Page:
He became the Vice-President of the Central Pacific. Mr. Huntington often traveled to Washington D.C. with Theodore Judah to help encourage the forward passage of The Pacific Railroad Act. He eventually decided to remain in Washington DC, and stayed until the Railroad Act was passed in 1864. During his stay in Washington DC, he worked to secure financing and legislation from the government.
In 1865, the Big Four formed another railroad, The Southern Pacific Railroad. In 1869 he became the owner of the Chesapeake and Ohio Railway.
He was born on Sept. 3, 1814, in Virginia. His family later settled in North Carolina. When the news of the Gold Rush reached North Carolina, Mark and his brothers Moses and Mark left for California.
By the spring of 1852 he gave up panning for gold and started a grocery business in Sacramento and Placerville. In 1855, he joined Collis P. Huntington to form Huntington & Hopkins, a mercantile company that became very prosperous. The two men were approached in 1861 by Theodore Judah, an engineer, who envisaged a transcontinental railroad. The “Big Four” Leland, Stanford, Hopkins and Huntington organized the Central Pacific Railroad in June of 1861. He would become the treasurer of the Central Pacific through out the construction of the railroad until his death. After the completion of the railroad he remained in Sacramento but had began to build a mansion in San Francisco. He died in 1878 before the completion of his mansion. The mansion was destroyed in the 1906 San Francisco earthquake and fire. The Mark Hopkins Hotel now sets on the site of the previous mansion.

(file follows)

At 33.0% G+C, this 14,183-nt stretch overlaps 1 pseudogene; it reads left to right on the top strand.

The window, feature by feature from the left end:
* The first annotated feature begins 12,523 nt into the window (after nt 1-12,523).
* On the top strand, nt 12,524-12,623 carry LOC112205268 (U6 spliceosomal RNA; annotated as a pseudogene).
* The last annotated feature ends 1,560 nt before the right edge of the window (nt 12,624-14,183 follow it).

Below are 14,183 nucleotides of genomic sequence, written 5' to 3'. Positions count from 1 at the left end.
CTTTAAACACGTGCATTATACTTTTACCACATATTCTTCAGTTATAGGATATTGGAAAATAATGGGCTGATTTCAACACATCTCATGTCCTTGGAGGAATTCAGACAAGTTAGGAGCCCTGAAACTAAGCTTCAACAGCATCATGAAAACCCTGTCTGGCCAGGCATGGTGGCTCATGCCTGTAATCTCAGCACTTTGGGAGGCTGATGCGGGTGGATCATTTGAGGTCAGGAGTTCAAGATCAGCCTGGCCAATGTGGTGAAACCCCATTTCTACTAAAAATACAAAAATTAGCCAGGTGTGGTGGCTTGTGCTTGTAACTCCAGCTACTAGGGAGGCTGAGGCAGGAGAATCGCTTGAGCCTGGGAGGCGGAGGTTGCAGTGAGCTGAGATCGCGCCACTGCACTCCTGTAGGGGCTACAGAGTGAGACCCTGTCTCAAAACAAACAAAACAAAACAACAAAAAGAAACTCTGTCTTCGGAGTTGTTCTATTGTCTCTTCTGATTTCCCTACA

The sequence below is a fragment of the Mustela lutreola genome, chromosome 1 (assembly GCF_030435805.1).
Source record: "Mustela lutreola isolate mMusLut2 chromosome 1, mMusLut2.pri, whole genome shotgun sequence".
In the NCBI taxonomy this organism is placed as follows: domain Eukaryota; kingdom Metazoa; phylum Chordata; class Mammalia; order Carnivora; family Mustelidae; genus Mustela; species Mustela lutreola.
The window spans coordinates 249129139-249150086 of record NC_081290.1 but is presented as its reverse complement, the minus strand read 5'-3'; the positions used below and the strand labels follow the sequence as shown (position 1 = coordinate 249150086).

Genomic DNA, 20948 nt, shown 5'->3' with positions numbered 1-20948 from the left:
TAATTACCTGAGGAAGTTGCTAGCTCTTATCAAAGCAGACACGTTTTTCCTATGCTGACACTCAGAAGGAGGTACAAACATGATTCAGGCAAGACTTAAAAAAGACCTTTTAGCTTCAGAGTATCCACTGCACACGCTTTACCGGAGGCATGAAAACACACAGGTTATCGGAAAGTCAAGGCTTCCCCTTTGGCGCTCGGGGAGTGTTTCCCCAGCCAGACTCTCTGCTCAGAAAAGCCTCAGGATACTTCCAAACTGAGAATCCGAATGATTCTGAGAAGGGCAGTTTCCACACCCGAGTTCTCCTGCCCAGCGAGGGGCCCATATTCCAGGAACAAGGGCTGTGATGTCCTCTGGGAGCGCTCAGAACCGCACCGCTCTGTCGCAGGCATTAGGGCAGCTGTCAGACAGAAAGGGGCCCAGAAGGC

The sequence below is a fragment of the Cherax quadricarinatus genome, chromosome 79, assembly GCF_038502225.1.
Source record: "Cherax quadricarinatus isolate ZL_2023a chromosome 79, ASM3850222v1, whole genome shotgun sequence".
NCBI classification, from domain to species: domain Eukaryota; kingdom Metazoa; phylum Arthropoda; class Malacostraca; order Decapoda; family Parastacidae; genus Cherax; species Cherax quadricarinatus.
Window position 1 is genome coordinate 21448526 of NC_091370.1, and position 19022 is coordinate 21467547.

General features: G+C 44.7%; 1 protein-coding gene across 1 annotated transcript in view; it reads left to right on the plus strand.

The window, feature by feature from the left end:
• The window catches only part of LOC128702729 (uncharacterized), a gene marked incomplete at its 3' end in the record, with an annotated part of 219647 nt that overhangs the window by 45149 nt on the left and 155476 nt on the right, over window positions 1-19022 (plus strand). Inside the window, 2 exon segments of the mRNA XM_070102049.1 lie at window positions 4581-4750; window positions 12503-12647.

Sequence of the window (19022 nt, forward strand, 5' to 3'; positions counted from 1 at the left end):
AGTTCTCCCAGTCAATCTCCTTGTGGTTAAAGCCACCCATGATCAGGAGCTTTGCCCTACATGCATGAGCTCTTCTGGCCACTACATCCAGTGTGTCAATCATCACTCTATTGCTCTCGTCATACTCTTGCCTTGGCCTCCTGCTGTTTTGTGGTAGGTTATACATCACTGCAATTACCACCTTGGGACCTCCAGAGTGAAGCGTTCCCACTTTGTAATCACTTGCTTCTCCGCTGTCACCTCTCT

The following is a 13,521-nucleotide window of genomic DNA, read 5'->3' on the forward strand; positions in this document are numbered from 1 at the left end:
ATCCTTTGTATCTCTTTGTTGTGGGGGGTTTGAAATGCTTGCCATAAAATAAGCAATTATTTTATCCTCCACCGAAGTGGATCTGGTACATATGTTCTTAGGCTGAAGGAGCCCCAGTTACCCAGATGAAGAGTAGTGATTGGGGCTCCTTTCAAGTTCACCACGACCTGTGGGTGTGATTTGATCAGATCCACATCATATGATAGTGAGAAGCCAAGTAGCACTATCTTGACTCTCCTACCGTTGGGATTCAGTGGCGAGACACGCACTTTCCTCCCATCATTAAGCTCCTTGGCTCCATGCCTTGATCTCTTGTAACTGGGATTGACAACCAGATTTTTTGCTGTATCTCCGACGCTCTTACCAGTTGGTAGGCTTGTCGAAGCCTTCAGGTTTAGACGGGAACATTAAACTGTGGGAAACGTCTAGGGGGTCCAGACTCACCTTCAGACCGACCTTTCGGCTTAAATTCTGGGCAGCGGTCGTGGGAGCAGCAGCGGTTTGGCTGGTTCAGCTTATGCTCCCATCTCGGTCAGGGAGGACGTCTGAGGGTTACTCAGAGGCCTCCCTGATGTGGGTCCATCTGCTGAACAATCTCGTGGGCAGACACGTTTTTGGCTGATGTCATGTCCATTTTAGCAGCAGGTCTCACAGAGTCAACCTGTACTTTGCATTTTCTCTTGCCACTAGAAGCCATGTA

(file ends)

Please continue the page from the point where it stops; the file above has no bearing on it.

He was born on March 9, 1824, in the state of New York. He practiced law in Wisconsin before moving to Sacramento, CA. He had a successful retail business supplying mining equipment. He became involved in politics and served as Governor of California between the years of 1861-1863. He invested large sums of money in the planning and development of the Central Pacific Railroad and became its president for five years. He played a major role to further the railroads of California and the Southwest. He was given the honor of driving the “golden spike” on May 10th, 1869 in Promontory Summit that connected the Transcontinental Railroad.
From 1885-1893 he served in the U.S. Senate. He and his wife, Jane, founded Stanford University in 1885 as a memorial to his son who had died at the age of sixteen.
Charles Crocker was born in 1822, in the state of New York. He came to California during the Gold Rush, and he quickly turned from mining to becoming a store owner. His store prospered and he became a wealthy man.
Charles Crocker became involved in politics and served in the state legislature. Mr. Crocker assisted in organizing the Republican Party and was a supporter of Abraham Lincoln’s presidential campaign. He was president of the Contract and Finance Company, which overseen the construction of the railroad. He solved the problem of Central Pacific’s lack of laborers when he began to hire Chinese immigrants.
Two years after the beginning of the construction of the railroad the line had only completed 50 miles of running track. They needed 5,000 constant and permanent laborers. The Central Pacific at the time only had a work force of about 800.
Charles Crocker was the first to suggest using Chinese immigrants. During this time there was a recession in the mining business that had left many of the Chinese without work. When construction superintendent J. H. Strobridge was told to hire the Chinese he refused and said “I will not boss the Chinese.” He soon changed his mind and the first Chinese were hired in the spring of 1865.